San Diego

Bill Aims to Ban Police From Notifying Feds About Immigrants

The leader of the California Senate wants to bar police from sharing information with federal deportation agents about immigrants being released from custody to protect them from President-elect Donald Trump's plans to boost deportations.

The bill introduced by Democratic Senate President Pro Tem Kevin de Leon would prevent law enforcement from heeding requests by U.S. Immigration and Customs Enforcement to be notified when immigrants are being released from local jails. It would also ban federal agents from interviewing inmates for deportation purposes and prohibit immigration enforcement in public schools, hospitals and courthouses.

"I cannot wait and allow federal ICE agents to use state and local dollars, data, personnel, and facilities to help deport the very families who contribute so much to our economy and community," de Leon said in a statement on Wednesday.

Since Trump's election, Democratic lawmakers have proposed a series of bills aimed at protecting California's more than 10 million foreign-born residents.

De Leon's bill goes to the heart of ICE's latest effort to get local police to help them take immigrants into custody from jails for deportation.

Immigration agents last year began asking police to notify them when immigrant inmates were slated for release so they could pick them up. The move came after many jurisdictions — including California — started refusing to honor agents' requests to detain inmates for deportation.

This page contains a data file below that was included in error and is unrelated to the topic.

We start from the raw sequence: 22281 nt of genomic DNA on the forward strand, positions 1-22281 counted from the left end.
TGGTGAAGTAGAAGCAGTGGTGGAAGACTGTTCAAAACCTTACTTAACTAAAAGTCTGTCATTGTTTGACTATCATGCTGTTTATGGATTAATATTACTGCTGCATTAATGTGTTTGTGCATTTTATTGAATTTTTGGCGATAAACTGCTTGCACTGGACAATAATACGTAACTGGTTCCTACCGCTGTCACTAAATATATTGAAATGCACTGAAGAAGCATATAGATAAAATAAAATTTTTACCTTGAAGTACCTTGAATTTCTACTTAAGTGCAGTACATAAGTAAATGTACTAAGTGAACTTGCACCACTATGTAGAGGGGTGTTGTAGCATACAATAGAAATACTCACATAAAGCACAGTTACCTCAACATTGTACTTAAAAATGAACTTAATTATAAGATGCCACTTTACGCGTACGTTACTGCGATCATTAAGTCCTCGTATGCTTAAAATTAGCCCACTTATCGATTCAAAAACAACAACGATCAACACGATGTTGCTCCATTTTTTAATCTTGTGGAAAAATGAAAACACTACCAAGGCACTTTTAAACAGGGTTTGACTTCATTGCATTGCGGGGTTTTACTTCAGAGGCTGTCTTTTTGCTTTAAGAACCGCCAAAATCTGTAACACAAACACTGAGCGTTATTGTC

It also came amid an uproar following last year's shooting death of Kate Steinle in San Francisco allegedly by a man who had been repeatedly deported and was released by local law enforcement even though immigration agents wanted him for deportation.

California law bans police from detaining immigrants for ICE in some cases, but many jurisdictions refuse to detain anyone for deportation, citing community and legal concerns.

Under de Leon's bill, police could continue to share information about people's criminal convictions with ICE. Authorities could also transfer immigrants to ICE provided the agency has a judicial warrant.

State Sen. John Moorlach, a Republican from Costa Mesa, questioned whether the bill could affect revenues to local agencies that house immigrants for federal agents. He said he'd like de Leon to form a team to work with, not against, the federal government on immigration. "Collaboration would be a better approach from a leadership standpoint than just trying to poke a stick in the new president's eye," he said.

An ICE spokeswoman said the agency does not comment on pending legislation.

Copyright AP - Associated Press
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